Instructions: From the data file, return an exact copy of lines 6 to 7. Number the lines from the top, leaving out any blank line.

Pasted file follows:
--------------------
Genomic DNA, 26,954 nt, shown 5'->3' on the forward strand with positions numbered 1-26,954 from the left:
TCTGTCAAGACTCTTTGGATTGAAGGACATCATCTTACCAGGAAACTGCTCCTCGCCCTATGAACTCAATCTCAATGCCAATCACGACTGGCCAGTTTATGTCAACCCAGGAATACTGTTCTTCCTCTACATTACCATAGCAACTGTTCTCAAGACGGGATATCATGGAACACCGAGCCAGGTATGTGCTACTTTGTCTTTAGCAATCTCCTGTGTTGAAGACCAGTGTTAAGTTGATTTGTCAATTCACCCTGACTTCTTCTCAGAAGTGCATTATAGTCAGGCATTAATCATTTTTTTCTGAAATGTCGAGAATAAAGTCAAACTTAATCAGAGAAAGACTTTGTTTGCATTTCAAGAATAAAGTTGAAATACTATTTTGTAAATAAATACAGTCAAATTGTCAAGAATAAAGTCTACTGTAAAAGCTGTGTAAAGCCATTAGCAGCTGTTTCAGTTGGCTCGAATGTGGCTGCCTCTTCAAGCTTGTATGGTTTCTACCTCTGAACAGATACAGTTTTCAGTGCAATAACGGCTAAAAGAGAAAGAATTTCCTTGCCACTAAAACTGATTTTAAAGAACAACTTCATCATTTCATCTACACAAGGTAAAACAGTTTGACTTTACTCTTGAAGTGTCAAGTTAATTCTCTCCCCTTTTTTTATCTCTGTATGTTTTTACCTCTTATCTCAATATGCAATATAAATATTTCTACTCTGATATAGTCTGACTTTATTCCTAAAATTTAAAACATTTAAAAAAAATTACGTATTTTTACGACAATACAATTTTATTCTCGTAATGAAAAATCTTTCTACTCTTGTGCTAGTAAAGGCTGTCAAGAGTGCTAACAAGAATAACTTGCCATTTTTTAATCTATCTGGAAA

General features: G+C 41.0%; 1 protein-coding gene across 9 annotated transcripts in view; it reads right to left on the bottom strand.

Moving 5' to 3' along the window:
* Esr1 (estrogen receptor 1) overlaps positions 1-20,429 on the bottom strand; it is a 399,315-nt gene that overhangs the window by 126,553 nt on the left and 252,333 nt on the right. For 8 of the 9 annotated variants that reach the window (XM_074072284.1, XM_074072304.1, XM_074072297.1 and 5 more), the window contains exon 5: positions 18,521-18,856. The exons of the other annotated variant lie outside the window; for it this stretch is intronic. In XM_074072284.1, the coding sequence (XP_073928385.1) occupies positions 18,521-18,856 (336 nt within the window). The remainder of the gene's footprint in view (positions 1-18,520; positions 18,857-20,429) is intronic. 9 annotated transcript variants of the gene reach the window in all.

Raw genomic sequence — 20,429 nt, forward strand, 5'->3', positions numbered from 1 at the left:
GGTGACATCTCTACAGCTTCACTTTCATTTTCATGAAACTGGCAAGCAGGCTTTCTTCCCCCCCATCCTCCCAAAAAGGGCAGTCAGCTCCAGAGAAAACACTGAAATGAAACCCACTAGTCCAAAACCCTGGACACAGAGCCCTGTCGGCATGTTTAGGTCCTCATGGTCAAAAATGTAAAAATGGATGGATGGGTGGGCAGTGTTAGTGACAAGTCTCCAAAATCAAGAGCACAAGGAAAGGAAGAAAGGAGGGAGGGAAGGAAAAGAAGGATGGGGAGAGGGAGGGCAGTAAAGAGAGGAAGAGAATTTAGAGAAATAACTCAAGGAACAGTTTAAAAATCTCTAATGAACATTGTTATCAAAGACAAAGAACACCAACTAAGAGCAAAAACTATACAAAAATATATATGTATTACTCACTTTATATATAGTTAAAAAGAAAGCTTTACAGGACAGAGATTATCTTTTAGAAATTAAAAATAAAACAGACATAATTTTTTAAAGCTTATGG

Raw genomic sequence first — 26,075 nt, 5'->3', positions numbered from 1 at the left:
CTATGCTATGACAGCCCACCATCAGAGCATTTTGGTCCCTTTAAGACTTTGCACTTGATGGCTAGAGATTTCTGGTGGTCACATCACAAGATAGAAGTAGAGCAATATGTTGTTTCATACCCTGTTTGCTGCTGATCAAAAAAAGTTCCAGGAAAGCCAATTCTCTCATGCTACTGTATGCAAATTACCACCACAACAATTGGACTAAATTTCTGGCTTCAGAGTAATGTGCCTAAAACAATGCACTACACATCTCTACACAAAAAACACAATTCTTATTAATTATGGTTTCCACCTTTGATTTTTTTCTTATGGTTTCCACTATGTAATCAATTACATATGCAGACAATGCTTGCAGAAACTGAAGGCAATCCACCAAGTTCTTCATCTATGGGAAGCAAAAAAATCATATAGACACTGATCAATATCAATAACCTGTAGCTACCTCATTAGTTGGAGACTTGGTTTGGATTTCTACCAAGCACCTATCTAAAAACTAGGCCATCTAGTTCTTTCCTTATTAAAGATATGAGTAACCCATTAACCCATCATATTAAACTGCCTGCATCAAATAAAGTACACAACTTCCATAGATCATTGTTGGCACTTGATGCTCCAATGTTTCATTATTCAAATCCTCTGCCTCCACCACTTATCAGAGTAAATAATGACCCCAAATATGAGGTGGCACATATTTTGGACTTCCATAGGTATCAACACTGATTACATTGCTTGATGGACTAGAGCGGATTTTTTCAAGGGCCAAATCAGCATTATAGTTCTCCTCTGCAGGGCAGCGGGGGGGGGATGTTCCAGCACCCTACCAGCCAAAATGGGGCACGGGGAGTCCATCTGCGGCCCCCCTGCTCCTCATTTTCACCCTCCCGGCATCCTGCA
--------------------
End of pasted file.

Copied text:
Raw genomic sequence — 20,429 nt, forward strand, 5'->3', positions numbered from 1 at the left:
GGTGACATCTCTACAGCTTCACTTTCATTTTCATGAAACTGGCAAGCAGGCTTTCTTCCCCCCCATCCTCCCAAAAAGGGCAGTCAGCTCCAGAGAAAACACTGAAATGAAACCCACTAGTCCAAAACCCTGGACACAGAGCCCTGTCGGCATGTTTAGGTCCTCATGGTCAAAAATGTAAAAATGGATGGATGGGTGGGCAGTGTTAGTGACAAGTCTCCAAAATCAAGAGCACAAGGAAAGGAAGAAAGGAGGGAGGGAAGGAAAAGAAGGATGGGGAGAGGGAGGGCAGTAAAGAGAGGAAGAGAATTTAGAGAAATAACTCAAGGAACAGTTTAAAAATCTCTAATGAACATTGTTATCAAAGACAAAGAACACCAACTAAGAGCAAAAACTATACAAAAATATATATGTATTACTCACTTTATATATAGTTAAAAAGAAAGCTTTACAGGACAGAGATTATCTTTTAGAAATTAAAAATAAAACAGACATAATTTTTTAAAGCTTATGG